By Norm Crerar, USGTF Contributing Writer Vernon, British Columbia

I have just finished reading one of the most motivational and touching books I have read in some time. The title of the book is The Boys in the Boat, by Daniel James Brown. It is the story of nine Americans and their epic quest for gold at the 1936 Berlin Olympics. Set in the Seattle and Olympic Peninsula area, the lives and tough times of the members of a Men’s 8 rowing team during the Depression are brought to light. The hardships people at that time and in that place had to endure are hard to imagine in this day and age.

A nine-member team is made up of eight rowers and a cox. The boat is 62 feet in length; the sweep oars are in the nine-foot range. The team members have to be strong enough to pull their weight and their part of the boat with stroke rates of 25-40 per minute. This may sound easy, but to be top of the heap in a rowing race that lasts six to sixteen minutes – depending on the length of the course – depends on one thing: All of the team members have to be pulling together at exactly the same time in the same direction and working just a bit harder than everyone else.

In 1967, Canada celebrated its 100 years of Confederation. There were events and civic celebrations across the country all year. The largest and most ambitious event was the Canadian Voyageur Canoe Pageant. This was a race from the Rocky Mountains to Montreal, 6,000 km (3,700 miles) over 104 days, and retraced the old fur trader routes. The Voyageur canoes were 25 feet long, 4 feet wide, weighed 400 pounds and seated six paddlers. It was a stage race where the ten canoes, one from each province or territory in Canada, lined up every morning and raced to the next town or city. Some of these daily laps were three or four hours long, but some were also 12 and 14 hours. As well, because the canoe teams were spread out due to ability and strength. Special sprints were put on in cities and towns so the locals could see the ten teams all together in full attack mode. The sprint courses were either A to B or circular over a course that was as short as 2 km or as long as 6 km. The times for the laps and the sprints were added on each day. There were money prizes for the teams at the end of the race, but the sprints provided extra money. (Some total purses for the sprints were in the neighborhood of $500, with the winning team receiving $100. This did not go far, as there were nine paddlers per team plus a chief voyageur/manager).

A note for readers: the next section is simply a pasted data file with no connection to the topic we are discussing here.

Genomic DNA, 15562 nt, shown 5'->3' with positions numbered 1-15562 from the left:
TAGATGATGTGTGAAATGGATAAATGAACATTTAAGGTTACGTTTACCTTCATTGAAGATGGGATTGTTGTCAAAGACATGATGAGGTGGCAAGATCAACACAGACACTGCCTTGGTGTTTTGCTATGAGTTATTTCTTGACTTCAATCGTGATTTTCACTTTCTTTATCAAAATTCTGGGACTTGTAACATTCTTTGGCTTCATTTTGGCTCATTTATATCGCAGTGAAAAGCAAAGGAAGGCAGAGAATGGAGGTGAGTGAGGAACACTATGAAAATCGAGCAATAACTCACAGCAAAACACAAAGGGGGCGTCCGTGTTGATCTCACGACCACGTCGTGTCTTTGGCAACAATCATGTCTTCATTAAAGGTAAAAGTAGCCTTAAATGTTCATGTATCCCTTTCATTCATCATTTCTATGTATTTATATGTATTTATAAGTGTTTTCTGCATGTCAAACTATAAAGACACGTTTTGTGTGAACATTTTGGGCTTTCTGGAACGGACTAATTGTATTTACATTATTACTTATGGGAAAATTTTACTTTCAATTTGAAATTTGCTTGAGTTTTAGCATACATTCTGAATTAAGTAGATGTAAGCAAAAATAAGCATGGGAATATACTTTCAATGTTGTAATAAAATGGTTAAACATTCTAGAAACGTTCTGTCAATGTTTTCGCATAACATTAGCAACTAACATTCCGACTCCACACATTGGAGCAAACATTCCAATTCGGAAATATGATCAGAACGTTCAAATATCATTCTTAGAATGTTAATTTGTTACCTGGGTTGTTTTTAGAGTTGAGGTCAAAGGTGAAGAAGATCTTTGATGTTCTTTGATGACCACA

As the race went on, every one of the 100 paddlers was in excellent physical shape, and the only thing that separated the teams was the teamwork and that special ability to work as a team. In The Boys in the Boat, the boys talked about the feeling of the boat “flying.” I was captain of the winning Manitoba canoe in that 1967 event, and our team members often talked about our canoe “flying.” There were times when every paddle stroke and every heartbeat and every breath seemed to be in sync, and the boat did “fly.” What we experienced, and as also mentioned in The Boys in the Boat, were the other times when we paddled and everyone was pulling as hard as they could, but the boat felt like we were pulling a pail on a rope behind us. If even one person was just a fraction off, the “flying” became “towing.”

What does this have to do with golf teaching and the USGTF? Not that much about golfing, as that is very much an individual activity. In my consulting work with companies and organizations, I have put management people in Voyageur canoes and tried to get them to feel what it is like to be a team. I have used the metaphor of the paddlers and rowers to illustrate what can happen. Your USGTF is a remarkable story that has been some 29 years in the making, from a vision to a few courses to now a worldwide organization. This only happens and can only sustain itself if everyone is on the same page, shares the vision and continually works to make things bigger and better.

If you are in the Big USGTF canoe, pick up your paddles, and for the sake of the organization, paddle in the same direction at the same time!

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